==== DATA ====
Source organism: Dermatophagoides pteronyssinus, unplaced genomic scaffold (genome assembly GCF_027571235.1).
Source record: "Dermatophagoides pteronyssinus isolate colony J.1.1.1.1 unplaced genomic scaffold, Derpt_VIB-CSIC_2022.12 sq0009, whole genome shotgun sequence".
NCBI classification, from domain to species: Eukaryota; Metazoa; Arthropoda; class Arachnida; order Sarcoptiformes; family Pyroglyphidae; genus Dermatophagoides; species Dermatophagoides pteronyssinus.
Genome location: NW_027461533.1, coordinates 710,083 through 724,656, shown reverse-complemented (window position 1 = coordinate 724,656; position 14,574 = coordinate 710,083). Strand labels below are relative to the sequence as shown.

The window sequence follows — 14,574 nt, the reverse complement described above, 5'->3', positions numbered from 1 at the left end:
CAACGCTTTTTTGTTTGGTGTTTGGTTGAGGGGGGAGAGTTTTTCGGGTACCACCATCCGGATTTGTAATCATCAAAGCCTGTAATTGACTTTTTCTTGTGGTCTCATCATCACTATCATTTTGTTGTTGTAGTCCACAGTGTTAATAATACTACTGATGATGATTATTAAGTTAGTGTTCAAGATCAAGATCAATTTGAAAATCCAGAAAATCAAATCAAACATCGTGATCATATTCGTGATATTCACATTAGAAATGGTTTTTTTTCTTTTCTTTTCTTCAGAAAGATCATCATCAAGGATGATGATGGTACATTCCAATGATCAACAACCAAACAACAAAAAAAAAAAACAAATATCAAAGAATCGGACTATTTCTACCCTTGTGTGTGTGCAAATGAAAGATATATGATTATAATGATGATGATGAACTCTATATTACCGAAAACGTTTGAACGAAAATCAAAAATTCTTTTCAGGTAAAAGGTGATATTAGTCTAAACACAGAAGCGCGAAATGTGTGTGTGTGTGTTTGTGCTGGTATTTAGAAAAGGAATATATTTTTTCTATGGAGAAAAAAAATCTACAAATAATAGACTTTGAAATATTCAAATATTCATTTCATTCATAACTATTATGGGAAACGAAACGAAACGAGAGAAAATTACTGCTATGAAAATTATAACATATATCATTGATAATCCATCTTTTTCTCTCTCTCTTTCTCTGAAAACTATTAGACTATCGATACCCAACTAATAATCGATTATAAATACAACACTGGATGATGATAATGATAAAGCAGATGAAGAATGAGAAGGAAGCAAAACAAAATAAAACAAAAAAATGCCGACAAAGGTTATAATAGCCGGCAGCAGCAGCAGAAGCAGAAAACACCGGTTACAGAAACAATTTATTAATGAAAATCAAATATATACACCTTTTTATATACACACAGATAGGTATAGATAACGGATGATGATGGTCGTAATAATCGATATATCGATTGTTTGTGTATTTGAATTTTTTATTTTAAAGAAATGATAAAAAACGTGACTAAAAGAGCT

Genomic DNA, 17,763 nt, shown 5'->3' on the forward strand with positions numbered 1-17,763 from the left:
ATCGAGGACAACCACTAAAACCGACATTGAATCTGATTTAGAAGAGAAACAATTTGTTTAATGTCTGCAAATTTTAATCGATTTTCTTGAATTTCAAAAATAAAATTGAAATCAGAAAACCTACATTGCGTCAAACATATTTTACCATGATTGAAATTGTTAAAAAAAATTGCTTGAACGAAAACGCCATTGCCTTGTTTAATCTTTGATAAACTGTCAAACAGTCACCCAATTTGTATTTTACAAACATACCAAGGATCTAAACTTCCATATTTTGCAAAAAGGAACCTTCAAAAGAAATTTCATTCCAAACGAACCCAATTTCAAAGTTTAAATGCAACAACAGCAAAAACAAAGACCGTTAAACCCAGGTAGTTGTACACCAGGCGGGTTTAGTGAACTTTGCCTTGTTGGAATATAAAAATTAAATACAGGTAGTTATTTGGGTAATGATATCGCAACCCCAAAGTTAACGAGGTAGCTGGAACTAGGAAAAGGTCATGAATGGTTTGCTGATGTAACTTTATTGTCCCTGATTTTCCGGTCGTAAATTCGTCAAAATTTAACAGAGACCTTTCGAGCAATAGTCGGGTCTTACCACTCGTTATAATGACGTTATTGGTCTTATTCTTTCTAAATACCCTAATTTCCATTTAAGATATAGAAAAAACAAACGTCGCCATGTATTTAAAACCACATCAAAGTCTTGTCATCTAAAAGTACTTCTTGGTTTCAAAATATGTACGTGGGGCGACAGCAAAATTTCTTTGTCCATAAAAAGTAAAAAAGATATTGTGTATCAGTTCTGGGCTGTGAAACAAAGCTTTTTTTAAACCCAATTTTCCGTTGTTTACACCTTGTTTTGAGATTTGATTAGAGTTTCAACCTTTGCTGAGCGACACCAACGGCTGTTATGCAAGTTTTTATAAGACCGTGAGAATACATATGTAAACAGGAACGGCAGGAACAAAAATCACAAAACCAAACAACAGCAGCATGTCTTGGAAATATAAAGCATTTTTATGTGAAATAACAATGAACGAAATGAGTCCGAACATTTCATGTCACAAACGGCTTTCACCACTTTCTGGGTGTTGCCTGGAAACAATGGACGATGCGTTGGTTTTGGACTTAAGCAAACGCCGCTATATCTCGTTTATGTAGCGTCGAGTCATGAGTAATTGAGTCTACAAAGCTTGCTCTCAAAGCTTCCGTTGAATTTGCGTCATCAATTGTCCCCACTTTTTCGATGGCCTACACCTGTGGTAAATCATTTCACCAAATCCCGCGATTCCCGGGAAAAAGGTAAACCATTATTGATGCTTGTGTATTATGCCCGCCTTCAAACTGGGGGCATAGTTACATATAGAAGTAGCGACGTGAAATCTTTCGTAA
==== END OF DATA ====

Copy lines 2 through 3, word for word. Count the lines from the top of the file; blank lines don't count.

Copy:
Source record: "Dermatophagoides pteronyssinus isolate colony J.1.1.1.1 unplaced genomic scaffold, Derpt_VIB-CSIC_2022.12 sq0009, whole genome shotgun sequence".
NCBI classification, from domain to species: Eukaryota; Metazoa; Arthropoda; class Arachnida; order Sarcoptiformes; family Pyroglyphidae; genus Dermatophagoides; species Dermatophagoides pteronyssinus.